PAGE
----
In a way it summed me up. I have never fitted into boxes. I have always been, in part at least, an outsider, just quietly doing 'my own thing'. I loved Biology just as much as I loved languages and literature. I did not feel it was right that I should be intellectually 'boxed' - especially at such a young age and with no real idea of what I wanted my career to be. I simply wanted to study subjects that I found interesting and stimulating. I had considered studying medicine, but had ruled it out on the basis that it meant a huge commitment at too young an age, when I had all these other interests which I also wanted to explore. But that didn't mean that I didn't want to continue learning about Biology. To this day, because the subject interests me so much, I swear I remember more about my Biology A level than I do my French degree (which was overly literature based when it was actually the language that interested me most - no surprise that french linguistics turned out to be my best paper despite having virtually no formal tuition in it due to a drunken and slightly mad tutor!). I based my knowledge on my own experience and observations.
And you see, it was my insistence on doing Biology A level which got me into Oxford University. It turned out to be my best grade at A level and on the back of that I decided to give Oxbridge a go. Again, my 7th term tutor told me not to bother - and if I insisted I should at least apply to a girls only college. No thanks - I did 5 years at an all girls secondary school and felt I had 'served my time' in that department!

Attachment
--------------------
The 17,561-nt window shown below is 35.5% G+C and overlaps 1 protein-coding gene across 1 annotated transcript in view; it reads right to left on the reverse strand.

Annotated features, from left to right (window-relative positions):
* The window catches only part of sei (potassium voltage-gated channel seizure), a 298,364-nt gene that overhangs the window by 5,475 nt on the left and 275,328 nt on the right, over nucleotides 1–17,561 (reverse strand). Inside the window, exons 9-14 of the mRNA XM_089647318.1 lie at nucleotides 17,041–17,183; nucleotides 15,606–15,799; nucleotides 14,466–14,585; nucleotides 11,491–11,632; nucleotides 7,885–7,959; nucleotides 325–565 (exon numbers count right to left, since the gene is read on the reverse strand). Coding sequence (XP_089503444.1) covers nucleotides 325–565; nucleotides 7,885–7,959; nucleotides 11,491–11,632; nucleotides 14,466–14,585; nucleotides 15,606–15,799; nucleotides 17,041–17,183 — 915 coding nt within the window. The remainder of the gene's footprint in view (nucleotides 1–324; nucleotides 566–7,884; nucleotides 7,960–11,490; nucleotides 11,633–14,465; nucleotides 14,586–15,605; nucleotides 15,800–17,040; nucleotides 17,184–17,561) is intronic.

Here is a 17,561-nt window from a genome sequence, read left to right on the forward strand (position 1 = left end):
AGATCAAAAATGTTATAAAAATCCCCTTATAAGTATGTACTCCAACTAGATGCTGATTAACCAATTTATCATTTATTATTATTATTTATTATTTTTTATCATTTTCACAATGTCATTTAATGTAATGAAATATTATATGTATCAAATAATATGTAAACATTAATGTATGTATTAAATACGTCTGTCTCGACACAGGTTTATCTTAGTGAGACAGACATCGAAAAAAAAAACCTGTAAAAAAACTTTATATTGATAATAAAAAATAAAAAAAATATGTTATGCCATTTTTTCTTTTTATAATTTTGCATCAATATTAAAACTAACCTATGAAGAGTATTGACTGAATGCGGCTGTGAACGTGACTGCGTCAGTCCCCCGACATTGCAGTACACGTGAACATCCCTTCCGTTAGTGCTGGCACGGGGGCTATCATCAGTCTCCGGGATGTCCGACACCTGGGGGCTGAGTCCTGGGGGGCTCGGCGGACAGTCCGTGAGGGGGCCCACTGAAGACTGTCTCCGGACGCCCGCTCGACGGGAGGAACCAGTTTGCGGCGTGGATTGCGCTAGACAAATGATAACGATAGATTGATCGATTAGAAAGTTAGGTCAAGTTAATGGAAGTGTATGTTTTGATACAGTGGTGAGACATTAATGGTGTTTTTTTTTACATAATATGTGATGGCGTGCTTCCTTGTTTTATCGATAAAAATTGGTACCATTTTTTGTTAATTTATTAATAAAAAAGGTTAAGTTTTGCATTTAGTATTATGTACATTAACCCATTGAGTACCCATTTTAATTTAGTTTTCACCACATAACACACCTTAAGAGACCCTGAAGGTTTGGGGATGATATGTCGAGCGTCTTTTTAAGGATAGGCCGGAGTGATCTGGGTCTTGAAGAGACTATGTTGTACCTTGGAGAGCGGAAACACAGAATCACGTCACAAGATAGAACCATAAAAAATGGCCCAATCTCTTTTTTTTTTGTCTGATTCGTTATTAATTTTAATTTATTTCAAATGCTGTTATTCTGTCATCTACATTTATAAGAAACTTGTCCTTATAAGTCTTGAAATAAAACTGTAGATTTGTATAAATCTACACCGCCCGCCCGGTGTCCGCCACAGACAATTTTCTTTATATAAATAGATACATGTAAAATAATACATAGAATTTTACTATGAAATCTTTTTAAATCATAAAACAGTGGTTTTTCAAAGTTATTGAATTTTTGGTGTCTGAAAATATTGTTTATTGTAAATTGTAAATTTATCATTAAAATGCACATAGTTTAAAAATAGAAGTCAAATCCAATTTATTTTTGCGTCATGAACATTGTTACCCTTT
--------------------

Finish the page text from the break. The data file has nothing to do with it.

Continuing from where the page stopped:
So, I got in - thanks to an interview where I was allowed to be myself rather than a stupid one where you are expected to intellectually 'posture'. And the thing that I most got out of that Oxford education was the ability to be a free thinker. You are not learning by rote and regurgitating. You are actively being encouraged to form your own ideas - and learn how to set them out and justify them. It is a fantastic skill to learn.
And now here I am, aged 47, studying for my City and Guilds Practical Gardening Certificate. Not anything much to shout about really - but the best bit is learning again. It is wonderful to be able to deepen my horticultural knowledge and have many of the intuitive areas of my gardening skills now backed up by facts.
No, you are never too old to learn. Yes, education can be wasted on the young. Yes, it is too career based and systematic these days. Passion for a subject (as my A level Biology teacher had, as did my A level English teacher - I will never forget how he taught me King Lear, sometimes with tears in his eyes) is the most important aspect of learning. Without that, it is almost pointless.
Apologies for the essay!!!